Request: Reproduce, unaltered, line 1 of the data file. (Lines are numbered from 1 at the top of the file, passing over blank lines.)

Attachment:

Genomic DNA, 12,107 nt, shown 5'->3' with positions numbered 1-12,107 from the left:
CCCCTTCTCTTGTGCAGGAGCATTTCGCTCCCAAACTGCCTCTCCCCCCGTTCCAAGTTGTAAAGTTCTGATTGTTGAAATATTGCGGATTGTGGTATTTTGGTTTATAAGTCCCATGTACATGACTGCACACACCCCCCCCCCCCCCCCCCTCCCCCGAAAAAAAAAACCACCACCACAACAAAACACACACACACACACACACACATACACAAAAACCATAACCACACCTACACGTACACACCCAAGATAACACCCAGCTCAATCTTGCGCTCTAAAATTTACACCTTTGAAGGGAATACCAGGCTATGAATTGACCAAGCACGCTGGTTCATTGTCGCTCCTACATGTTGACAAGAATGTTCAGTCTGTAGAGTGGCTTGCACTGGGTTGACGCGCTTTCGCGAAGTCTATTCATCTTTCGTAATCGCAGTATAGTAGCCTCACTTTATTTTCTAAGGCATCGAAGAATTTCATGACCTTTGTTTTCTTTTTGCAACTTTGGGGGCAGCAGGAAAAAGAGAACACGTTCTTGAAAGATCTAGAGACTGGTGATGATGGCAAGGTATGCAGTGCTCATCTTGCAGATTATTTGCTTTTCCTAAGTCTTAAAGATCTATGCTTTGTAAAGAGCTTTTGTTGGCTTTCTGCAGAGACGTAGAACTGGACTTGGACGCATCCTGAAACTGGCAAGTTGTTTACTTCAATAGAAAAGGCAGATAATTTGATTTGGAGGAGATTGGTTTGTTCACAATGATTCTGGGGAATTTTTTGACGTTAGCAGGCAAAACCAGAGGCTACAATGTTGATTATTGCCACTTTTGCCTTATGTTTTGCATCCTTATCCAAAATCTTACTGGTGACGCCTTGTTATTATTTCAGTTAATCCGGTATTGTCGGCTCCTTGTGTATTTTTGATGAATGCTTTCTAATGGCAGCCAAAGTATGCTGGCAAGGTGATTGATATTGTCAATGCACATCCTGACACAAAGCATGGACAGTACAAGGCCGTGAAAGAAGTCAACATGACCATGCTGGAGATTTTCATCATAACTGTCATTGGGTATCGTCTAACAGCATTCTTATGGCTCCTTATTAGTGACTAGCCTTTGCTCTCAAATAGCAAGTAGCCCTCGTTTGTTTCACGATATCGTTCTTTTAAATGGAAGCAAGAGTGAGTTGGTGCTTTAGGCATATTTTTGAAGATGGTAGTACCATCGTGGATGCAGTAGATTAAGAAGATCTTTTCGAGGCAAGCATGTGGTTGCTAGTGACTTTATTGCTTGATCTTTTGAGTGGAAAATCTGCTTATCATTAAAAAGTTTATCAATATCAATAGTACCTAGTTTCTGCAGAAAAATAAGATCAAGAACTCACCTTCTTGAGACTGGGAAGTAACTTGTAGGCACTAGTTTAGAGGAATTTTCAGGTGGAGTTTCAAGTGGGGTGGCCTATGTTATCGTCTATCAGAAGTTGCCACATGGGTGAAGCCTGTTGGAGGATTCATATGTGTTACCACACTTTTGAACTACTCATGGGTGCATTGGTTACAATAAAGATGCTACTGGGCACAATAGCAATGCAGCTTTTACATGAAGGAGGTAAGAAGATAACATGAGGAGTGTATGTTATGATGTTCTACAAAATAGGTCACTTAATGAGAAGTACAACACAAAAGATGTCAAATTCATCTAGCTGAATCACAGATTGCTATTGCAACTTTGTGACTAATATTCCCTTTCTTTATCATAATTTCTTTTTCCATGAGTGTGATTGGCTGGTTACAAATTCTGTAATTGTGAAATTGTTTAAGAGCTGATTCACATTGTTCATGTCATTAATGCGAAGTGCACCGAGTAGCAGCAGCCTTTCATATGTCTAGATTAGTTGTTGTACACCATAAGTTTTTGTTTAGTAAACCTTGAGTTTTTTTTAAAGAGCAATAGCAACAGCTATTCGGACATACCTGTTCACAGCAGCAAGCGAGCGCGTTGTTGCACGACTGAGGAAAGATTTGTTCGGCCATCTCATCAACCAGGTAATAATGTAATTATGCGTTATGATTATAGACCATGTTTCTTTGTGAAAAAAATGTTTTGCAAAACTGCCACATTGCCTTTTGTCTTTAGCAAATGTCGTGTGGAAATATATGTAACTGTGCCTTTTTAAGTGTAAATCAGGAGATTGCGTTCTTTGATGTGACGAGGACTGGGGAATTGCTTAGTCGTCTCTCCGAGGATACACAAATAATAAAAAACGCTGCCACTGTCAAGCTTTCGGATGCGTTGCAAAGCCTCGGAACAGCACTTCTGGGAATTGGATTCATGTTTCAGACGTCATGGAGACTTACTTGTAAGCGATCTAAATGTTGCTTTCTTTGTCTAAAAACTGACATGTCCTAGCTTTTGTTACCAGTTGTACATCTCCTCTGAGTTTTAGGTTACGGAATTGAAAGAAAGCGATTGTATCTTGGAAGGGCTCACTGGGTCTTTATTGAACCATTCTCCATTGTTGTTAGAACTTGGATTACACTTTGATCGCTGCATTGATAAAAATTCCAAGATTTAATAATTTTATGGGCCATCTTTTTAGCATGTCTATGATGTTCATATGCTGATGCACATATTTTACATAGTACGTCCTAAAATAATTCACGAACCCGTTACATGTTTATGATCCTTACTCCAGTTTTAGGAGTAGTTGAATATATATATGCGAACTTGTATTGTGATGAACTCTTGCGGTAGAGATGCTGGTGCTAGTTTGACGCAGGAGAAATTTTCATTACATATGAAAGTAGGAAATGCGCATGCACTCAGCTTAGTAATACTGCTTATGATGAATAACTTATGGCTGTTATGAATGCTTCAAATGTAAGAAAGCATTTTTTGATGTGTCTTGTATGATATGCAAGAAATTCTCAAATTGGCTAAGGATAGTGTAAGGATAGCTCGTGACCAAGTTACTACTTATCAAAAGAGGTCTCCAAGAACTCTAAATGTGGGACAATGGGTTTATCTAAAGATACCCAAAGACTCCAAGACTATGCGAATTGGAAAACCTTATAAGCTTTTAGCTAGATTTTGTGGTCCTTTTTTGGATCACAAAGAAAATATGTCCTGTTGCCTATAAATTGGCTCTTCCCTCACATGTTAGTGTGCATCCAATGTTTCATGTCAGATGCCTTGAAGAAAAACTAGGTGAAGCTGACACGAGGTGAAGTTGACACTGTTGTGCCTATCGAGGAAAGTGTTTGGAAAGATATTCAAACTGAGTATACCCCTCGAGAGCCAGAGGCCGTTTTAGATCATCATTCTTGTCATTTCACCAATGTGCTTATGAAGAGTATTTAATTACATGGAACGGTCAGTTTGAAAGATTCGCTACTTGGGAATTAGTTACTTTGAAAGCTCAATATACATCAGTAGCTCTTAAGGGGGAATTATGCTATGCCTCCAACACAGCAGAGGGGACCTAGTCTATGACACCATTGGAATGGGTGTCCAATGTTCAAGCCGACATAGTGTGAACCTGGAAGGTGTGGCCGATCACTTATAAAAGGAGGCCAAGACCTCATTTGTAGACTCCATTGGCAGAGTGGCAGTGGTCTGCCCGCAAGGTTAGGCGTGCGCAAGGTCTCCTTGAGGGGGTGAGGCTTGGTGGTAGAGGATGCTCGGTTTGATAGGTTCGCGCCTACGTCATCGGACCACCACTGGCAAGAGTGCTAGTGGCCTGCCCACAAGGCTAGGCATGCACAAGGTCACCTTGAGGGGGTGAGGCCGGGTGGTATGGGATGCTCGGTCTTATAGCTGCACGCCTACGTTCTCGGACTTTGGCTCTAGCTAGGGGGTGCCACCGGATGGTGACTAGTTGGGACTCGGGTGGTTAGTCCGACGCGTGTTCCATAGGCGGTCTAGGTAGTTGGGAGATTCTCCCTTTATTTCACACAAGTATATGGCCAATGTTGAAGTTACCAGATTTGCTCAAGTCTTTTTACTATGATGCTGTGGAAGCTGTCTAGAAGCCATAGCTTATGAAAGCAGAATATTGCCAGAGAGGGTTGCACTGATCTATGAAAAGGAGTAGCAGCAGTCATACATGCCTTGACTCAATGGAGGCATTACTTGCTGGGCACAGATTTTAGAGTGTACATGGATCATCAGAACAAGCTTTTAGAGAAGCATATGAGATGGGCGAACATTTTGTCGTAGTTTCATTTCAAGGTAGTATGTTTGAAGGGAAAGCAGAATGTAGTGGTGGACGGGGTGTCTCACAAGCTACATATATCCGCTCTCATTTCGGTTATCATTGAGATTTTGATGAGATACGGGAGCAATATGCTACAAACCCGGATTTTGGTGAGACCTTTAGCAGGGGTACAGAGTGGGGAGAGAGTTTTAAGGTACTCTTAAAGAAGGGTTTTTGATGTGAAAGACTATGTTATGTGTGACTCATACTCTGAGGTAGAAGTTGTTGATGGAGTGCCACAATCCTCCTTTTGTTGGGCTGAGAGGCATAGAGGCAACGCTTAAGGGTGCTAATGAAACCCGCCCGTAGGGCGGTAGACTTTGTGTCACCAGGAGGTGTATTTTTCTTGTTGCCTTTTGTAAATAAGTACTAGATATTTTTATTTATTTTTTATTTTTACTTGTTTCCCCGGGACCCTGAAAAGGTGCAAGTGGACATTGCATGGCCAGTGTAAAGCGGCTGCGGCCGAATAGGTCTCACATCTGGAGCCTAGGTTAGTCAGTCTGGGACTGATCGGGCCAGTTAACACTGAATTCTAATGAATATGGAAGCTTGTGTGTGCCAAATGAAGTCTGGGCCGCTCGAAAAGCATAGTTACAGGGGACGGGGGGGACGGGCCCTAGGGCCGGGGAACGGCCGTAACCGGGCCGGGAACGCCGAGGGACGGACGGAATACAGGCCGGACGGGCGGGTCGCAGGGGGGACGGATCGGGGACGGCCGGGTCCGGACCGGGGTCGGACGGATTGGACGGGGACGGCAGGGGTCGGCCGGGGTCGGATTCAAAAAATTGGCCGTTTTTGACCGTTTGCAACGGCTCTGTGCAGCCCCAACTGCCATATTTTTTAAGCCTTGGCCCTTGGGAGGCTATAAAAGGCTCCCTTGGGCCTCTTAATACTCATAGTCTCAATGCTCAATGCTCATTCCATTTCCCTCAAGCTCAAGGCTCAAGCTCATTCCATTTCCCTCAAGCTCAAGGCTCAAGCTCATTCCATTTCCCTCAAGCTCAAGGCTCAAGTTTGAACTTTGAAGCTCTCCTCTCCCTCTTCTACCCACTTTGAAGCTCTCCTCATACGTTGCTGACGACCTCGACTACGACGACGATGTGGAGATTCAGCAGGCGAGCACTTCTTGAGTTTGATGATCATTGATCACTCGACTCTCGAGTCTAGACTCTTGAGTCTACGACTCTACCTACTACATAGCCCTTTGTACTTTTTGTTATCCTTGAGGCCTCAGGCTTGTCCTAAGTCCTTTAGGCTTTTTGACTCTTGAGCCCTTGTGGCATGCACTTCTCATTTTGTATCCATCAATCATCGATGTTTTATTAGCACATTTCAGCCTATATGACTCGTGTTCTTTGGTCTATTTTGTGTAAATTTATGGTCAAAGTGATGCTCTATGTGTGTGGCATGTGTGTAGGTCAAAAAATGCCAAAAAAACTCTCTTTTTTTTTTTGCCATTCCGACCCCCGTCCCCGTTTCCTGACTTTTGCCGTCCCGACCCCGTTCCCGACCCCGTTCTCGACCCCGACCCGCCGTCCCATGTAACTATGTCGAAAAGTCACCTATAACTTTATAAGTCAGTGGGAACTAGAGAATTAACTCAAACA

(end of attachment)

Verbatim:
Genomic DNA, 12,107 nt, shown 5'->3' with positions numbered 1-12,107 from the left: